(Fred) This is where you are in serious danger of affirming universalism. If Christ died to save everyone without exception, then Christ's death should save everyone. No one should go to hell, because all judgment was given to the son and it was finished on the cross. This is heretical doctrine.

A much better question you need to ask yourself, Tom, is what exactly was it that Christ accomplished in His death? Did he die to save everyone, only to loose those who won't believe, thus they have to atone for their sins in hell that were already atoned for on the cross? Or was it that His death was perfect and satisfying for the Father and saves all those for whom it is intended? The biblical data supports the second.

My final request and hope is that all of you people that leave comments on this blog start encouraging your fellow believers rather than mocking those who have been touched by God and then have enough faith and humility to share with others who are just as broken and may just need to here that they are not alone in their struggles. You guys are missing many simple truths of faith. First off, it is not about how "comfortable" you are (especially when someone is telling you about how God has worked in their life) but about how the Spirit is moving in this world and around your community. Secondly, always keep love first. Some of you sound bitter for the fact that many seem to find joy, hope, and peace from these "Horrible Preaching Stories" and you don't. Don't get made at the stories for this, but humble yourself and unharden you hearts and try to find God instead of shutting down right away when someone tells you a story because you are somehow "above" the theology of the story. Remember Christ Jesus may have been the biggest storyteller to ever roam this world. Finally, take the story for what the story is trying to portray--God loved us so much that he gave up his only son so that we can overcome death. Once again this is a very Biblical approach. Jesus did not tell only one parable that portrayed all of the truths of God. No, he told many stories all designed to express a truth of life, Christ, or God. They each had a purpose but none were all encompassing on their own.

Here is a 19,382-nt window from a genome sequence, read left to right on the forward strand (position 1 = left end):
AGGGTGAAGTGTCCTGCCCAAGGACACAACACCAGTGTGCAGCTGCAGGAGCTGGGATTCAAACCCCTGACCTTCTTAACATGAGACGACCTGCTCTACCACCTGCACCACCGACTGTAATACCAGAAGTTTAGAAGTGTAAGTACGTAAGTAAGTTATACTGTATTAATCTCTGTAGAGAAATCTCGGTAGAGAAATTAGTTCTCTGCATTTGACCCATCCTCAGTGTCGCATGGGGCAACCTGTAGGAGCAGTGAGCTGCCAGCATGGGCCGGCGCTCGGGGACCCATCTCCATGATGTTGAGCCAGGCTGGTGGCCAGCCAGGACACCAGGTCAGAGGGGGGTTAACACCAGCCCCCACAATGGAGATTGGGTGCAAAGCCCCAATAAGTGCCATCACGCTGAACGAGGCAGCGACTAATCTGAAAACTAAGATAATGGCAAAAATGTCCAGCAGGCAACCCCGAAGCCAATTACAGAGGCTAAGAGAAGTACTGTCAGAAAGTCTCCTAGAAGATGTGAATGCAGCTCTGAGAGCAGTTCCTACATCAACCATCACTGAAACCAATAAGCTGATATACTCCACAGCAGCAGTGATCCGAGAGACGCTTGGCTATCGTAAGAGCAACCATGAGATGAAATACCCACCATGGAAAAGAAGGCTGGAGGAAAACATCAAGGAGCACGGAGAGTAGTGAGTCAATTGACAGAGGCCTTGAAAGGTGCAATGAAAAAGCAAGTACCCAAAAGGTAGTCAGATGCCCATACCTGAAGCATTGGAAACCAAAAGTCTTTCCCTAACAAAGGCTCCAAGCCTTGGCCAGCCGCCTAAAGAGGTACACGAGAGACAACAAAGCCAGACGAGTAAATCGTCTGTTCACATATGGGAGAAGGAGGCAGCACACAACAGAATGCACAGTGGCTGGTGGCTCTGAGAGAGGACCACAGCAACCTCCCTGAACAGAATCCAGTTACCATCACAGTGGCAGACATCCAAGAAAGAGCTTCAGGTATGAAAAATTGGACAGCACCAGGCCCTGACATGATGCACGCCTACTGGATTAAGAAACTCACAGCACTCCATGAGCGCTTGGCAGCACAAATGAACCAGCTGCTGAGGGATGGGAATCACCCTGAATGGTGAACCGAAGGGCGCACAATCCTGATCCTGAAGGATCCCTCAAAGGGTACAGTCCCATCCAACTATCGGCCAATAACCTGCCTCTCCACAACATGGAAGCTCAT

(Fred) I am not sure what to make of this last paragraph. The preaching stories are horrible in that they don't reflect an accurate theology. Though they may be touchy-feely, the emotional draw of a particular story does not make it correct. An emotionally heart string pulling story could very well teach error. To compare horrible preaching stories to the parables of Jesus also doesn't save them. Christ's parable illustrated truth, particularly to those for whom they were told. Only a certain few, the ones with the "ears to hear" - meaning God gave them the ability to "hear" - could understand them. A sentimental story about an unwitting father who foolishly allowed his 4 year old child to become entangled in the gears of an open draw bridge does not equate to the parables Christ told. We should not be thinking in this manner.

Take these critiques for what they are worth; I am simply a 19 year old college student.

(Fred) Have hope, I was once a 19 year old. I can only pray you will take these rebuttals to your criticisms with warm regards and learn from what I am telling you.

Fred

10:21 AM, October 23, 2006  
Blogger kiwi51 said...

hi there..

I think this story is not meant to be a deep theological allegory for the sacrifice of Christ Jesus. Instead, i think we could call it a modern day parable for the people of today to relate to. The story challenges people emotionally as shocking and - if left alone, invokes thought and wonder about just how huge the sacrifice of GOD:S son must have been.
My father was the headmaster at my school - and at his last easter service, he delivered this story on its own - without tying it up in (what can sometimes be) a very cliche and cheesy way.

This story touched a good friend of mine that day in such away that she turned to Christ, and is now a passionate beliver, and servant of Christ.

I know that there are faults in the validity of this story, but i also know that it can and does have profound effect on people who disregard the sacrifice of Christ.

I am also a 19yr old uni student - an im doing a singer/songwriter course - was researching this story to use in one of my songs.. perhaps, however, it is too widely known.

Certainly, however 'theologically' weak it may be, this story has had a profound effect on some people close to me, and perhaps it should be targeted at a non-Christian audience?

what do you think?

Zac,
Auckland, NZ

4:16 PM, April 09, 2008